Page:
The following example embodiment is referred to as the Beacon Emergency Locator System for a university This example is illustrative and not intended to limit the present invention. In this embodiment, the personal security transmitter has the following features:

- It is a hand held transmitter;

- It is small in size, i.e., less than 2 lbs with key chain dimensions similar to remote car opener;

- It has memory to store unique transmitter ID numbers, i.e, enough for at least 65,000 unique values.

- It has self test feature, i.e., pressing a button gives some indication to the user about the state of the battery and whether the transmitter is working; - It is stylish so that users won't mind carrying it around;

- It is not easy to accidentally activate;

- It has a range of about one mile;

- It can transmission through buildings, walls and other obstacles;

- The battery provides enough energy to transmit for at least five minutes; - A user can change the battery, but the battery is not be easily accessible; and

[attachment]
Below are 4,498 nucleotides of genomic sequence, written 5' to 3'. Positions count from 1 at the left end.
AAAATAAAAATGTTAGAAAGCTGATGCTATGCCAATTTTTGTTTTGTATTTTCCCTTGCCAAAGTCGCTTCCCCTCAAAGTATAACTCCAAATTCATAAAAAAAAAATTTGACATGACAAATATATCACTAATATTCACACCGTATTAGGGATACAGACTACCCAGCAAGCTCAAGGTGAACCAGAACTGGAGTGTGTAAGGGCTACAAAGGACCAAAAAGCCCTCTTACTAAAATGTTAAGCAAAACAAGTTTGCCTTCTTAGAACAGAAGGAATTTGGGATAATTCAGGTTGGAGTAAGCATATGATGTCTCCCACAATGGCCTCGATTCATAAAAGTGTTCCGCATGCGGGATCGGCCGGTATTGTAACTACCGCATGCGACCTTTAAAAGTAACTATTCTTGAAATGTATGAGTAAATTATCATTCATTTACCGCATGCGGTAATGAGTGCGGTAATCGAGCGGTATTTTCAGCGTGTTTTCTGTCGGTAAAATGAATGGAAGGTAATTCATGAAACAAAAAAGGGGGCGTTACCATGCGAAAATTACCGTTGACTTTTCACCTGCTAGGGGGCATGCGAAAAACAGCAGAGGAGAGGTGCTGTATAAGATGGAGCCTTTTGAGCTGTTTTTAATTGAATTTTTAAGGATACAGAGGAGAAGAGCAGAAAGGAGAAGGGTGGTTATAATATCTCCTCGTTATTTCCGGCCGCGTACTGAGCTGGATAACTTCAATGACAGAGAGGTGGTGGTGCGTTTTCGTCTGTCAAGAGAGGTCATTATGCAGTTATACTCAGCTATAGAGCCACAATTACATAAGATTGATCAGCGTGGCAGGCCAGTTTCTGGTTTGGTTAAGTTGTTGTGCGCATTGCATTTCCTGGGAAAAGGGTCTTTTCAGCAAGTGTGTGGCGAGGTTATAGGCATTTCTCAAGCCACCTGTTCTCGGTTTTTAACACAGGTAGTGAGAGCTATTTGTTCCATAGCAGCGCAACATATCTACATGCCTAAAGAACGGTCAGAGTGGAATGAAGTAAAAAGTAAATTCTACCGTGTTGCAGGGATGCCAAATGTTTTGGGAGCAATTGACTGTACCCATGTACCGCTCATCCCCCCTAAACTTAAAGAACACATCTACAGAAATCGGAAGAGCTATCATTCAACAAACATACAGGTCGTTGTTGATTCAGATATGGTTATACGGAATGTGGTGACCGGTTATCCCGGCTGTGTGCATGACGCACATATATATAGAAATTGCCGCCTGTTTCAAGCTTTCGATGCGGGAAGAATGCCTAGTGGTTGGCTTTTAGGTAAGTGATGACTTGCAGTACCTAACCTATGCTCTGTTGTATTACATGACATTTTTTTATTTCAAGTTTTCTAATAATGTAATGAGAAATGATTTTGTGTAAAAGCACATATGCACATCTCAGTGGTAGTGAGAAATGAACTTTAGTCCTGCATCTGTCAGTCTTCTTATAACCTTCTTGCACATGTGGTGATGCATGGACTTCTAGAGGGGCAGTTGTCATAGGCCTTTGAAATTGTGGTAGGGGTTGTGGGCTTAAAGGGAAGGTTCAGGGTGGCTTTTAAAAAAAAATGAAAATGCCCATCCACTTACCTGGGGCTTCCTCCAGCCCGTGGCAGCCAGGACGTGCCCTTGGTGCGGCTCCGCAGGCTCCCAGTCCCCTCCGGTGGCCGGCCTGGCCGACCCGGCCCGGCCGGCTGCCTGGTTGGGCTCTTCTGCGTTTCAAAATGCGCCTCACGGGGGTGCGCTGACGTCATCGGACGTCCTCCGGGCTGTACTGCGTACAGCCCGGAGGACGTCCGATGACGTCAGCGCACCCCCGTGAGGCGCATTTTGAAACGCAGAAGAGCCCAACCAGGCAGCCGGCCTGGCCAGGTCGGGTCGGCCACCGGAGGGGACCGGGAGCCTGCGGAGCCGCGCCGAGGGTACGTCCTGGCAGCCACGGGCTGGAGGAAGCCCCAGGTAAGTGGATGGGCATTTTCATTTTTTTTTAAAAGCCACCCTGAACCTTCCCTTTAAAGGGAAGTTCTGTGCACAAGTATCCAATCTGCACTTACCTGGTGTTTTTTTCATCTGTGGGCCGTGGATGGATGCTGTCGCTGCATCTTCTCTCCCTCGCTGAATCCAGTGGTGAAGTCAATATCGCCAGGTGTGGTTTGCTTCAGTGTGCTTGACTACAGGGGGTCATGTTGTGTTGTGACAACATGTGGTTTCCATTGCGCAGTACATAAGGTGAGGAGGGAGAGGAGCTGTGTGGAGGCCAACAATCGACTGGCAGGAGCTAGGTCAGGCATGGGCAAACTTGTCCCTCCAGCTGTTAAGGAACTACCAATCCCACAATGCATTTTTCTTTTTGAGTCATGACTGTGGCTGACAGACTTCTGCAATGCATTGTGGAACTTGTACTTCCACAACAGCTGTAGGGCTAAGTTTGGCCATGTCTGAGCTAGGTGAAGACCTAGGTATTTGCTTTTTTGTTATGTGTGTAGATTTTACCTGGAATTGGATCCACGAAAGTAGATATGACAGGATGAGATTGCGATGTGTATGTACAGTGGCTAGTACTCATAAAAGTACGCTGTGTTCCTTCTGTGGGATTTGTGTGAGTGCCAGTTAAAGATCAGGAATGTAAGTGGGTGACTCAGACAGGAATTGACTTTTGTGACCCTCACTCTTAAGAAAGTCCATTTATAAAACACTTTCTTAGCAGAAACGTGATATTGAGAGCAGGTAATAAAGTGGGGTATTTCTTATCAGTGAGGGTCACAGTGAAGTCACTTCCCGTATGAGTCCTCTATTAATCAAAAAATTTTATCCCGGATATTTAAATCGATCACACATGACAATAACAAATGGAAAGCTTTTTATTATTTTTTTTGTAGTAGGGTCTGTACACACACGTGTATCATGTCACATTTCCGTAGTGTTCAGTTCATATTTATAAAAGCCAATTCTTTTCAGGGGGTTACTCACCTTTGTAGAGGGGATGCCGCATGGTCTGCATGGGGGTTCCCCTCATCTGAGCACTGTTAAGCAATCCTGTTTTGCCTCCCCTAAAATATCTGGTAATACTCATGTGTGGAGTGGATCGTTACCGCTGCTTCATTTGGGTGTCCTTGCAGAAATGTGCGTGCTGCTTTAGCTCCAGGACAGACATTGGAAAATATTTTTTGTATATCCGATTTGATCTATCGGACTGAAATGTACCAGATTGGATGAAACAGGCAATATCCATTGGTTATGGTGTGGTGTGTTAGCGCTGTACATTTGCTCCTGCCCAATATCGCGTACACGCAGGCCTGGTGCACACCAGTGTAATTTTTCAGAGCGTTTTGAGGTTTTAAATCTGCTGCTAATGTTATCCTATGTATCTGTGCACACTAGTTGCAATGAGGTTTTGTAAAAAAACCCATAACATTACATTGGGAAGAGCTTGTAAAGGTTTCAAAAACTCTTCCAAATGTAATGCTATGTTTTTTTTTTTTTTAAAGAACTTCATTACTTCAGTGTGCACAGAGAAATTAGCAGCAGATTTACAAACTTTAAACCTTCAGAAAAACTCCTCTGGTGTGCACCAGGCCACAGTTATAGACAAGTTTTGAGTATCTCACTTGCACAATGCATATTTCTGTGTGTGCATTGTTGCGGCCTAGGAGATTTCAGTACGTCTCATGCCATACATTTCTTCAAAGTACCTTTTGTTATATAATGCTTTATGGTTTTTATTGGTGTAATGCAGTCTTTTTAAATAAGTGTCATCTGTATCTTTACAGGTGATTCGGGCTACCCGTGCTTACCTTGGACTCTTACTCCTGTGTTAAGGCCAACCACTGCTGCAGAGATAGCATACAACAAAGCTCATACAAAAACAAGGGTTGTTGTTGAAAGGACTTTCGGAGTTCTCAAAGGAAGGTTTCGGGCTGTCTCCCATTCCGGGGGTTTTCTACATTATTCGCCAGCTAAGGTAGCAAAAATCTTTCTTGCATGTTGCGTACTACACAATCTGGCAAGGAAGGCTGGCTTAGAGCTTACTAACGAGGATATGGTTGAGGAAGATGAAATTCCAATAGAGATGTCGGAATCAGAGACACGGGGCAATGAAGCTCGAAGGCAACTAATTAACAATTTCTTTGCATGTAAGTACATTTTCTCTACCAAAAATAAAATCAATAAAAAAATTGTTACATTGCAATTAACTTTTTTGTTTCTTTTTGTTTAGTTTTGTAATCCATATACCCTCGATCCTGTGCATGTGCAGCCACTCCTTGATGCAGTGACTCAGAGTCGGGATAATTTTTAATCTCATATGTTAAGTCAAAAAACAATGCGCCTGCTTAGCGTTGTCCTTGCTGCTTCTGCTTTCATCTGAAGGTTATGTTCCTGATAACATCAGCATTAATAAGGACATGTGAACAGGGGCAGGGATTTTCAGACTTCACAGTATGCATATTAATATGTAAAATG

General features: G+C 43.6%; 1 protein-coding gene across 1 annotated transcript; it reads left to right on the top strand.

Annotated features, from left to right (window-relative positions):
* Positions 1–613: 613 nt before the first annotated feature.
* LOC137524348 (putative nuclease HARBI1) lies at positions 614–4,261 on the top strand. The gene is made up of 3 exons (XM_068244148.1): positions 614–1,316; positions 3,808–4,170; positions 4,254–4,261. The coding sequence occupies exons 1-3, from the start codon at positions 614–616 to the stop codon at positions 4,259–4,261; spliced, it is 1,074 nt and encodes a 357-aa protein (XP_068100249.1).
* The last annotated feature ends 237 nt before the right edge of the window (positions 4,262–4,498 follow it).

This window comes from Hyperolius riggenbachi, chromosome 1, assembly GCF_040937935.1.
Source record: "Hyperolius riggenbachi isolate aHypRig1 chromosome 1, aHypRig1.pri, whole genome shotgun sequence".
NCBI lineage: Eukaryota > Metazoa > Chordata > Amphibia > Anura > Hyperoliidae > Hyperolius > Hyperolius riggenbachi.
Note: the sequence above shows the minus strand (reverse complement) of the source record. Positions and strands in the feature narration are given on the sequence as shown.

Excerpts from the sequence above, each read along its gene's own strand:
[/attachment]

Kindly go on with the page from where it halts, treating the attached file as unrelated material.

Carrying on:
- the device is durable.

In this embodiment, the overall system has the features:

- It alerts the campus police that there is a problem on campus in a particular location;

- It operations continuously, with out interruptions for maintenance;

- It work in all weather conditions (humidity, precipitation, heat etc);

- It has receiver redundancy so that if one receiver goes down, others can compensate; and - It locates individual transmitters within a specified radius.

Radio Frequency Transmission

A prototype transmitter and receiver was developed using a PIC 16C74A micro-controller connected to an ARF2104 receiver connected to an in-house fabricated antenna The receiver consisted of another in-house constructed antenna connecting to the Octagon systems board

Radio frequency wireless transmission was accomplished using a pair ARF2104 transceivers These transceivers operate at a frequency of 433 9 MHZ and run on power inputs between 0-3 Volts A whip antenna was used to ensure optimal transmission Operation at four transmission rates is possible- 4 kbps, 16 kbps, 32 kbps and 64 kbps To ensure reliable transmission, however, the data baud rate should be lower than the desired transmission rate